A few things have struck me recently about the changing identity of “urban” as it is used to describe America’s inner cities. As an “urban” minister, this word holds great weight and is filled with meaning for me in terms of the kinds of communities I feel called to: things like under-resourced, underprivileged, multi-ethnic, immigrant, gang-ridden, violent, low-income are the descriptors that most quickly come to mind. My recent trip to Chicago, however, drove home for me in a new way the changing face of “urban”.
As Doug and I approached the end of the Brown Line, I was shocked to see Lexuses, Mercedes, and BMWs parked behind what used to be the ghetto apartments behind the El tracks. I was even more taken aback by the apartment buildings along Kimball that have been converted from low-income, crowded apartments to spacious gated condos. I suppose my first clue should have been when our concierge at the Palmer House (thank you, Priceline!) told us that he and his wife had just purchased a condo at “the end of the Brown Line”.
It has been widely reported that poverty and hunger are shifting from America’s urban centers to the suburbs and beyond. Walking down Kimball toward North Park, it was clear that the folks who had made up this community when I lived there must be living somewhere else. In fact, looking out the windows of the El train, I was hard pressed to find ANYTHING resembling “ghetto”. The neighborhoods that were “bad” or “scary” when I moved there are all hip and condo-ridden now. I can remember standing on the roof of Anderson Hall (one of North Park’s women’s dorms) as a visiting prospective student and watching the gunfire in Cabrini Green. You could literally see when weapons were being fired. I remember as a freshman driving down every week to the Henry Horner Housing projects to volunteer with their Boys and Girls Club program. All of those infamous projects are no more, which I am not arguing is a bad thing by any means. But I do wonder where those kids I once knew live now.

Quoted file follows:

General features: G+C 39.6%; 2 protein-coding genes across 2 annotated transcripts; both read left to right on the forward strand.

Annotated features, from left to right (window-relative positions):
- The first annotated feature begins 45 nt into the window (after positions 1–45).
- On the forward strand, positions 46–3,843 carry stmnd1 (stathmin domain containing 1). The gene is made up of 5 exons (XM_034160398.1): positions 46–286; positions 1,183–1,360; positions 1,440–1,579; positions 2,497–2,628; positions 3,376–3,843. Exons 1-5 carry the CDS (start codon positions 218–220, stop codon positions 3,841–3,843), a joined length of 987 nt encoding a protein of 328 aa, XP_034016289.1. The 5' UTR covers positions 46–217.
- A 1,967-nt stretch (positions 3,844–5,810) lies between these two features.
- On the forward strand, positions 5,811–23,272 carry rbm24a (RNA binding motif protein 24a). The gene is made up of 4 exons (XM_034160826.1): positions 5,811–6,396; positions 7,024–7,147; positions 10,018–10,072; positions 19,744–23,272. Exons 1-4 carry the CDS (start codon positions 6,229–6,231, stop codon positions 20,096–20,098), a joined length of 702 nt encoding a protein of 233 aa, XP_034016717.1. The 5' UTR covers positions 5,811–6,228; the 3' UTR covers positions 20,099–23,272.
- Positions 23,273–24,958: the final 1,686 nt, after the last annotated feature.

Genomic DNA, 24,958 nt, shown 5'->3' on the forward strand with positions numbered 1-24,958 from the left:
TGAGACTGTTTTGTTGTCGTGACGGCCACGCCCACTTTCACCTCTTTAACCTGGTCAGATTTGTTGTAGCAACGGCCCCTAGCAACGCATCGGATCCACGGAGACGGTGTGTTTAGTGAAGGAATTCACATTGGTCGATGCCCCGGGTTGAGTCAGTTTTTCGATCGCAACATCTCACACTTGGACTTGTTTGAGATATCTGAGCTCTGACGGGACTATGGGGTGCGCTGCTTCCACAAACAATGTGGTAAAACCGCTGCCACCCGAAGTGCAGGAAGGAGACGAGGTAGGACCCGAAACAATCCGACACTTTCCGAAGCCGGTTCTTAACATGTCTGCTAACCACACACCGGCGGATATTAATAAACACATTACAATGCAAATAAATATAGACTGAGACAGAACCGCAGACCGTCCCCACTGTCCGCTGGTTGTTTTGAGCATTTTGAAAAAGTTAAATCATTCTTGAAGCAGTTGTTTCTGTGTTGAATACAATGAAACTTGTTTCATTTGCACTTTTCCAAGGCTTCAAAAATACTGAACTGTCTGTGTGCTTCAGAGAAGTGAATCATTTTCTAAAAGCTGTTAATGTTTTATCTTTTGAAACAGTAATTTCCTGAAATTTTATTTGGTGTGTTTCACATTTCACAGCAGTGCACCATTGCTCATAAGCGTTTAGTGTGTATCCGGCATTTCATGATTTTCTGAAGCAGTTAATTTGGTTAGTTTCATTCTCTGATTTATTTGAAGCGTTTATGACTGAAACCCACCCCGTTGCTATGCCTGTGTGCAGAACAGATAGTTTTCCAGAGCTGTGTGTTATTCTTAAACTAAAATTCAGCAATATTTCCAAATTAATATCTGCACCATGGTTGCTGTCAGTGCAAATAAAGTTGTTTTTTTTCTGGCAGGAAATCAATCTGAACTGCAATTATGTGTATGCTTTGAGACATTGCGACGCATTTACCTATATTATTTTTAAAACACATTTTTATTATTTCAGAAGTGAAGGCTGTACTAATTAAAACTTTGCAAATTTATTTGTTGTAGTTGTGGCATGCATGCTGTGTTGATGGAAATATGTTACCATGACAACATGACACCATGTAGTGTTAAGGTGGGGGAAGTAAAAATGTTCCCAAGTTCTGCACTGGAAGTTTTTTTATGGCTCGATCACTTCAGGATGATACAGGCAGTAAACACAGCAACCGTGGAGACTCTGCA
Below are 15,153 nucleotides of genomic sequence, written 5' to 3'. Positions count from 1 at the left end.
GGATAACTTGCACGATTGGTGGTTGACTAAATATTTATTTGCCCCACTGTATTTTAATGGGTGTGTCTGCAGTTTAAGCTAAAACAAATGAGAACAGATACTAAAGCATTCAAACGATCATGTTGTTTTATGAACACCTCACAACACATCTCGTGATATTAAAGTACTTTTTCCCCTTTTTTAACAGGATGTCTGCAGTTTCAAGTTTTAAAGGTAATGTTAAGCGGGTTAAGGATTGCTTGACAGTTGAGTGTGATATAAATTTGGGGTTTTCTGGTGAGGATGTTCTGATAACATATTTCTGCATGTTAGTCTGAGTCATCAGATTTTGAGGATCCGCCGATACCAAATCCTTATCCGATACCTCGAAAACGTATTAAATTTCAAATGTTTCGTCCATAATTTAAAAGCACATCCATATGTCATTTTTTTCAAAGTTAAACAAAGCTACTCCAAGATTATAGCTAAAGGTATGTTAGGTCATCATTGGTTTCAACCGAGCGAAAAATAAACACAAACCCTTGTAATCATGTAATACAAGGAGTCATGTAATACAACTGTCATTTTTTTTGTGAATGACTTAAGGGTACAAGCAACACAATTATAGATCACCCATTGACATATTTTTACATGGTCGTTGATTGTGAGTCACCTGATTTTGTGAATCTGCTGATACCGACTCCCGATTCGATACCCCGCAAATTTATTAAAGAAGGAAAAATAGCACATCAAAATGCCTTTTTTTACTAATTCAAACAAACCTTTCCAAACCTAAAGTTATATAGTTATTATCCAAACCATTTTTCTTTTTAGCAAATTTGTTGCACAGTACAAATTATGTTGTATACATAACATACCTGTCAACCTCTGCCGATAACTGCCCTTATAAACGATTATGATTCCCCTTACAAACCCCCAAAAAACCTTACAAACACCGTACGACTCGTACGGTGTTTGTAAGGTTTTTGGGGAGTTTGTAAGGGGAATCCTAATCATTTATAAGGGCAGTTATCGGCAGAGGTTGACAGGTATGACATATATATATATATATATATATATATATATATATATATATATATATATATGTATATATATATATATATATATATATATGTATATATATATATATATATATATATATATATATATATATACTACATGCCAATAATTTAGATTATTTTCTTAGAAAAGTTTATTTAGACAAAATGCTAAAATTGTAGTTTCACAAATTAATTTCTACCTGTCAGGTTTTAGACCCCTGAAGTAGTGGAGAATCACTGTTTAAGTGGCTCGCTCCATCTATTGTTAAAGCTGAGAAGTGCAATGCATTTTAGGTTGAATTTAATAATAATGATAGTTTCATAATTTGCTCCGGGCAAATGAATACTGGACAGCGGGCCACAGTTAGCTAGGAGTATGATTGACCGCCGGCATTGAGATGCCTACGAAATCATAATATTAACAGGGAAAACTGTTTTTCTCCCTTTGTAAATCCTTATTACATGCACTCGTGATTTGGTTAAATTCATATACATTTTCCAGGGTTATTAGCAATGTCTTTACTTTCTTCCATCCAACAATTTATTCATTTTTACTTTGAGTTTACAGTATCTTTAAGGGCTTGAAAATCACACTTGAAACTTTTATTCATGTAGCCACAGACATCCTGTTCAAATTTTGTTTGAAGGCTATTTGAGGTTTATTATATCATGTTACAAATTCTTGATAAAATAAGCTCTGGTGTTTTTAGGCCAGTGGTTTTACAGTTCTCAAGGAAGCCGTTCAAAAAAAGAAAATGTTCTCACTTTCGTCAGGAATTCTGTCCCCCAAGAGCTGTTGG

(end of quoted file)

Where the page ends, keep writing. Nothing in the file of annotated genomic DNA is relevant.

Of the kids I have kept in touch with from the old neighborhood, there are very few who retain any ties there today. Cities like Rockford or places that we used to call “the ghetto suburbs” are where their families now live. While I knew this, it wasn’t until my recent visit that the scope of this shift really sunk in.
Bob Lupton speaks of something called “gentrification with justice” and he is a great advocate for churches and para-church organizations working to be agents of justice in the housing arena. Our little church here feels that same pull, but with housing prices being what they are in this community (800K, 1.2 mil.), it feels like such a huge issue to tackle well. And to be honest, if Doug and I did not have the landlord that we have, we would have been priced out of this community (that is increasingly serving USC students) two years ago. Rents have doubled since we moved here in 2002.
I guess the thing I am wondering about in all of this is how churches will respond? As the suburbs become greater centers of poverty, how will the face of suburban churches change? Or have we so fully become commuter-worshipers that it really won’t matter?